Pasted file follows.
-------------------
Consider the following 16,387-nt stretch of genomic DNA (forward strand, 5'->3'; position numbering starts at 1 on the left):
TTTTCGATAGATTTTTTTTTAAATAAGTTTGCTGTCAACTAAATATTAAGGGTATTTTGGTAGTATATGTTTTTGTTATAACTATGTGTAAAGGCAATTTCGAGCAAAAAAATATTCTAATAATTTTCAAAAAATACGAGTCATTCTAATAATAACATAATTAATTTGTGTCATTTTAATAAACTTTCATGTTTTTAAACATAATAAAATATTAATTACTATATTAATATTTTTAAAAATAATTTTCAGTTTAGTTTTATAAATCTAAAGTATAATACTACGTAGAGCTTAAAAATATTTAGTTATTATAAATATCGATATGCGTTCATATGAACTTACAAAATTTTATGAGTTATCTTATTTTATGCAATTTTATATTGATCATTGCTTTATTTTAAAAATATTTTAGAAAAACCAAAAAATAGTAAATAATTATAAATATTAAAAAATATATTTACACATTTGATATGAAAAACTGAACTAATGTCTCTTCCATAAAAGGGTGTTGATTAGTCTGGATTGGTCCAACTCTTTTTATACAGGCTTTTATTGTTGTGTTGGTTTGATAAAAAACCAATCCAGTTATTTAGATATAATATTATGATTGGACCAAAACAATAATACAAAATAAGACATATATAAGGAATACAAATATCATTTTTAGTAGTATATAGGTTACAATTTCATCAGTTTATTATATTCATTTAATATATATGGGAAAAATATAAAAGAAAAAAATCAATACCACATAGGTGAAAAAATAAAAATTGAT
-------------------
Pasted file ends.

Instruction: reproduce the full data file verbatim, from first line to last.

Consider the following 16,387-nt stretch of genomic DNA (forward strand, 5'->3'; position numbering starts at 1 on the left):
TTTTCGATAGATTTTTTTTTAAATAAGTTTGCTGTCAACTAAATATTAAGGGTATTTTGGTAGTATATGTTTTTGTTATAACTATGTGTAAAGGCAATTTCGAGCAAAAAAATATTCTAATAATTTTCAAAAAATACGAGTCATTCTAATAATAACATAATTAATTTGTGTCATTTTAATAAACTTTCATGTTTTTAAACATAATAAAATATTAATTACTATATTAATATTTTTAAAAATAATTTTCAGTTTAGTTTTATAAATCTAAAGTATAATACTACGTAGAGCTTAAAAATATTTAGTTATTATAAATATCGATATGCGTTCATATGAACTTACAAAATTTTATGAGTTATCTTATTTTATGCAATTTTATATTGATCATTGCTTTATTTTAAAAATATTTTAGAAAAACCAAAAAATAGTAAATAATTATAAATATTAAAAAATATATTTACACATTTGATATGAAAAACTGAACTAATGTCTCTTCCATAAAAGGGTGTTGATTAGTCTGGATTGGTCCAACTCTTTTTATACAGGCTTTTATTGTTGTGTTGGTTTGATAAAAAACCAATCCAGTTATTTAGATATAATATTATGATTGGACCAAAACAATAATACAAAATAAGACATATATAAGGAATACAAATATCATTTTTAGTAGTATATAGGTTACAATTTCATCAGTTTATTATATTCATTTAATATATATGGGAAAAATATAAAAGAAAAAAATCAATACCACATAGGTGAAAAAATAAAAATTGAT